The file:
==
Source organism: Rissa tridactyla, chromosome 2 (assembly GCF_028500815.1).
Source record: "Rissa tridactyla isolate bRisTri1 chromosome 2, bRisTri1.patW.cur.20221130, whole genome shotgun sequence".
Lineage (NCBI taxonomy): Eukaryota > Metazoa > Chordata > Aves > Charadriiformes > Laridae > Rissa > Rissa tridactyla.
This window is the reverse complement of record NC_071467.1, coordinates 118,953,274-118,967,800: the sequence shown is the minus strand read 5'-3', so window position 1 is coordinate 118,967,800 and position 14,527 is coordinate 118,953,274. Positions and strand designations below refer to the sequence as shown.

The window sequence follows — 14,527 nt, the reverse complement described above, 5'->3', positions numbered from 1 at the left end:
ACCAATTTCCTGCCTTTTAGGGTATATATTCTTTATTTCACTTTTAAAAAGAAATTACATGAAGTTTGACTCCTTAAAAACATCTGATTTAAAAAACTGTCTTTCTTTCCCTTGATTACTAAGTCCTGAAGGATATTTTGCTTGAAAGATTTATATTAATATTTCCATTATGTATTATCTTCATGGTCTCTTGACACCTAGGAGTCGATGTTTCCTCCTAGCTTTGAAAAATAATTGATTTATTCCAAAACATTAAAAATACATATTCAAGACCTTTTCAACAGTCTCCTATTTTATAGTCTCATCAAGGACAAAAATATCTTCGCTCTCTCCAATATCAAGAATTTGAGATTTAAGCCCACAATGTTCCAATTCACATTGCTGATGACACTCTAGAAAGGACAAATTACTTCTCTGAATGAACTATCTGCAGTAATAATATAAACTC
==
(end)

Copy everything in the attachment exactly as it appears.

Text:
Source organism: Rissa tridactyla, chromosome 2 (assembly GCF_028500815.1).
Source record: "Rissa tridactyla isolate bRisTri1 chromosome 2, bRisTri1.patW.cur.20221130, whole genome shotgun sequence".
Lineage (NCBI taxonomy): Eukaryota > Metazoa > Chordata > Aves > Charadriiformes > Laridae > Rissa > Rissa tridactyla.
This window is the reverse complement of record NC_071467.1, coordinates 118,953,274-118,967,800: the sequence shown is the minus strand read 5'-3', so window position 1 is coordinate 118,967,800 and position 14,527 is coordinate 118,953,274. Positions and strand designations below refer to the sequence as shown.

The window sequence follows — 14,527 nt, the reverse complement described above, 5'->3', positions numbered from 1 at the left end:
ACCAATTTCCTGCCTTTTAGGGTATATATTCTTTATTTCACTTTTAAAAAGAAATTACATGAAGTTTGACTCCTTAAAAACATCTGATTTAAAAAACTGTCTTTCTTTCCCTTGATTACTAAGTCCTGAAGGATATTTTGCTTGAAAGATTTATATTAATATTTCCATTATGTATTATCTTCATGGTCTCTTGACACCTAGGAGTCGATGTTTCCTCCTAGCTTTGAAAAATAATTGATTTATTCCAAAACATTAAAAATACATATTCAAGACCTTTTCAACAGTCTCCTATTTTATAGTCTCATCAAGGACAAAAATATCTTCGCTCTCTCCAATATCAAGAATTTGAGATTTAAGCCCACAATGTTCCAATTCACATTGCTGATGACACTCTAGAAAGGACAAATTACTTCTCTGAATGAACTATCTGCAGTAATAATATAAACTC